Provides greater safety around small children and pets, which can be difficult to see from a rear view mirror.
The camera may not be clear in certain lighting conditions. Warning sensors only detect a limited distance. Make it a habit to walk around the vehicle before you start, and intermittently check behind as you reverse.
These headlights increase visibility around curves and over hills. They swivel to illuminate the path you are driving rather than aiming straight ahead on a curve or upward on a hill.
Adaptive headlights help drivers see better on dark curved roads and over hills. The active lights pivot in the direction of travel when a driver steers around curves or corners. The headlights adjust based on steering wheel movement and inclination of the road to illuminate the road ahead.
Improves visibility in dark rural areas and helps you spot hazards such as wildlife.
Continue to drive to conditions and keep your headlights clean.
Electronic stability control helps you avoid losing control and spinning out. The technology counteracts understeering and oversteering by briefly braking the appropriate wheel to stabilize your vehicle.
Electronic stability control, or ESC, is an extension of anti-lock braking technology with speed sensors and independent braking for each wheel. When steering and rotation sensors detect that the vehicle isn’t pointed in the direction indicated by the steering wheel position, ESC automatically brakes the appropriate wheel to help the driver maintain control. In many cases, engine throttle also is reduced.
Lowers the risk of fatal single-vehicle crashes by 56 per cent, and fatal rollovers by 70 to 90 per cent.
Standard in all new vehicles since 2012, it is considered a ‘must have’ feature for novice drivers and is highly recommended when buying a previously-owned vehicle.
The anti-lock braking system, or ABS, is designed to help you maintain some steering ability and avoid skidding while braking.
ABS uses wheel speed sensors to determine if one or more wheels are locking up during braking. If a wheel locks up while you’re braking, a series of hydraulic valves limit or reduce the braking on that wheel. This prevents skidding and allows you to maintain steering control.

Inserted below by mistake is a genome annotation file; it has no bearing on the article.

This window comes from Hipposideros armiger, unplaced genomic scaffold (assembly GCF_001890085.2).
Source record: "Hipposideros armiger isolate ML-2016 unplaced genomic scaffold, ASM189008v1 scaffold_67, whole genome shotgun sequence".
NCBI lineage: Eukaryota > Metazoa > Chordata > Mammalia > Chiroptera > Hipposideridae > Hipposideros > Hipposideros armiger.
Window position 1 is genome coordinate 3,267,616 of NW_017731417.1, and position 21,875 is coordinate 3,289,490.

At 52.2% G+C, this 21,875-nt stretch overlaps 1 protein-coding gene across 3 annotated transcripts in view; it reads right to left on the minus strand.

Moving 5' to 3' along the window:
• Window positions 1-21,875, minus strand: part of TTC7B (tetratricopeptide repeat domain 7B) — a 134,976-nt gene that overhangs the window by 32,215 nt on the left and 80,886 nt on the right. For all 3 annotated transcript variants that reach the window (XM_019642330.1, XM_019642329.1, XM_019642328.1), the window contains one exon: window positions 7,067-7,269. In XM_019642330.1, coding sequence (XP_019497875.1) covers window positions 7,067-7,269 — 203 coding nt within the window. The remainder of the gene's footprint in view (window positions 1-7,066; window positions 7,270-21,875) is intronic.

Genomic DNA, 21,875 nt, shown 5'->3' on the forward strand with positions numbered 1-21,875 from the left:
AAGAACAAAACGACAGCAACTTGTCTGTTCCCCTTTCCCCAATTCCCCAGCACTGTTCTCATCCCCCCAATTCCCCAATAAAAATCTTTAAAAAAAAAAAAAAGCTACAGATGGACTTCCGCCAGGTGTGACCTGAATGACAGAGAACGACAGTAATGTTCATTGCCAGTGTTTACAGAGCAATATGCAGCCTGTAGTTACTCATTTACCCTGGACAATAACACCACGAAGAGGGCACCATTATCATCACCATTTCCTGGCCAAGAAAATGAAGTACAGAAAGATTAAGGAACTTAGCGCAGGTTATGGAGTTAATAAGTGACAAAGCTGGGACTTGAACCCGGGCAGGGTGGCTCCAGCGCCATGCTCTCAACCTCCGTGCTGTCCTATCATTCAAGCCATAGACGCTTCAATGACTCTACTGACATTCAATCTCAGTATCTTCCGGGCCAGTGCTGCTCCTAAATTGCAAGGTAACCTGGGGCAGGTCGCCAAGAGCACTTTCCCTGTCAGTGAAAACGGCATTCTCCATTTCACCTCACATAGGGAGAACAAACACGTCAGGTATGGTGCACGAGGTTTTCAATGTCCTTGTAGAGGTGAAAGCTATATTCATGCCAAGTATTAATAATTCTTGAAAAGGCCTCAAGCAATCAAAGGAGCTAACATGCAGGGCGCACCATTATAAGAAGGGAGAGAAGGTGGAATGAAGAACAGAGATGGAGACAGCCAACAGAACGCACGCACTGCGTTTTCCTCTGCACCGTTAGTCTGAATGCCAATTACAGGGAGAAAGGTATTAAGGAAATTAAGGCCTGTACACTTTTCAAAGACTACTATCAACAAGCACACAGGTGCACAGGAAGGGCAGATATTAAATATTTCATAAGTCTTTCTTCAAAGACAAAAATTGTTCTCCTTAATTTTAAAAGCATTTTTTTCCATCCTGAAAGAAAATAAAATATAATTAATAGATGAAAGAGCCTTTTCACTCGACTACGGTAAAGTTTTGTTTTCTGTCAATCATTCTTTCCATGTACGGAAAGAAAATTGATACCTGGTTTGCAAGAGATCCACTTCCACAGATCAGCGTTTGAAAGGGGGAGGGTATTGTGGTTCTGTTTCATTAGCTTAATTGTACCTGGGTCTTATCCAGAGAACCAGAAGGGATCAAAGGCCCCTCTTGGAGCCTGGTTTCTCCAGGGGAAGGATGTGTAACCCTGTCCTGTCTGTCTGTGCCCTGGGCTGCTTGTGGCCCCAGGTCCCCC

It’s automatic! Simply apply steady pressure to the brake. There’s no need to take your foot off the brake and “pump”.
While ABS can significantly increase the control you have over your vehicle, it is your responsibility to drive at reasonable speeds for weather and traffic conditions.
See additional video information on specific features. Note that these links take you outside the Manitoba Public Insurance website:
Additional information is available on several independent, authoritative sites. Note that these links take you outside the Manitoba Public Insurance website:
Transport Canada: advanced vehicle technology
Transport Canada sets safety standards for the design, construction and importation of the many types of motor vehicles that share our roads. This site provides detailed information on the many new vehicle safety features available in Canada.
The Insurance Institute for Highway Safety
The U.S. Insurance Institute for Highway Safety (IIHS) is an independent, nonprofit scientific and educational organization dedicated to reducing losses — deaths, injuries and property damage — from motor vehicle crashes. The IIHS site provides easy-to follow information on how crash-avoidance features work, outlines the features available by vehicle make, and lists top safety picks.
MyCarDoesWhat.org is a U.S. campaign to educate drivers on new vehicle safety technologies. The site explains 40 individual safety features, and includes a series of fun and informative videos.
Consumer Reports - Cars with Advanced Safety Systems
Consumerreports.org provides a detailed list of cars with features that help drivers avoid or mitigate collisions.